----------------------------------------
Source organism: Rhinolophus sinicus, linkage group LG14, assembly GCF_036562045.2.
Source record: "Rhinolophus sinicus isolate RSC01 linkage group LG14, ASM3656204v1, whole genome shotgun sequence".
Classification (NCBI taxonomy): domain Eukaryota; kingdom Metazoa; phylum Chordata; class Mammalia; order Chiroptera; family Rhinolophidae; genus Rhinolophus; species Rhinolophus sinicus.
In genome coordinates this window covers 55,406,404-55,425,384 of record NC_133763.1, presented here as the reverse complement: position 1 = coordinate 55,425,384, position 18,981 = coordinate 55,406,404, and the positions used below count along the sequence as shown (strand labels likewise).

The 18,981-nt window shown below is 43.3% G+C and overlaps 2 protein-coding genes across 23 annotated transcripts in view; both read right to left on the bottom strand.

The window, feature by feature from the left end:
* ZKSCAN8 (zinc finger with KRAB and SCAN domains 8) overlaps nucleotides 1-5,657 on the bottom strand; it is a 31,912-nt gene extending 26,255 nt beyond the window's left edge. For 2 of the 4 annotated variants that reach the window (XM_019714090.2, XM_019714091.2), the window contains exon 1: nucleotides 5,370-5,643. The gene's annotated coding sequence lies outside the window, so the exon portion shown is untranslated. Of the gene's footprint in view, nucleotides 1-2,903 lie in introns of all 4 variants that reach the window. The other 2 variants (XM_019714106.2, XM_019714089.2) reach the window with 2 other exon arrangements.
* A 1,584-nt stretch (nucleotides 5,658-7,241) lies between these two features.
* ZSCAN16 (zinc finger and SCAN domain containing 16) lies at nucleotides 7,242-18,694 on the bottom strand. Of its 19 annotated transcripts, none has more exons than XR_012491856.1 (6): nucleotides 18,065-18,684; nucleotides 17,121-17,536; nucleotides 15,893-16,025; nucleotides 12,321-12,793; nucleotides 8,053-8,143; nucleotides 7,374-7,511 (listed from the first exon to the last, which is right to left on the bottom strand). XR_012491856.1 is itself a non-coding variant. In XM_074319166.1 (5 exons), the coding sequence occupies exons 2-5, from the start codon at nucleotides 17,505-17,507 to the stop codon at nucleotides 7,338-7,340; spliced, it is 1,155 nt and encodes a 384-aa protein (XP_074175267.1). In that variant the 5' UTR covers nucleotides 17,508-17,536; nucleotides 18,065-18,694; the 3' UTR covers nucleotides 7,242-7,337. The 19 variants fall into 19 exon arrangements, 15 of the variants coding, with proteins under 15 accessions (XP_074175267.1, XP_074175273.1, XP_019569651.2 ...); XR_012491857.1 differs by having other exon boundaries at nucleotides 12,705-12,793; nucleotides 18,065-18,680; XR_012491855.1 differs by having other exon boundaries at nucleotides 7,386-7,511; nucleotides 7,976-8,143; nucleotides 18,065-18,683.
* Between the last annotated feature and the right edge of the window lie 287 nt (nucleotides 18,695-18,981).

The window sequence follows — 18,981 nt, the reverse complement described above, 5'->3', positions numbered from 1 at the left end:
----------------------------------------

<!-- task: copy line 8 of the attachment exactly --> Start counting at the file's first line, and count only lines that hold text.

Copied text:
* A 1,584-nt stretch (nucleotides 5,658-7,241) lies between these two features.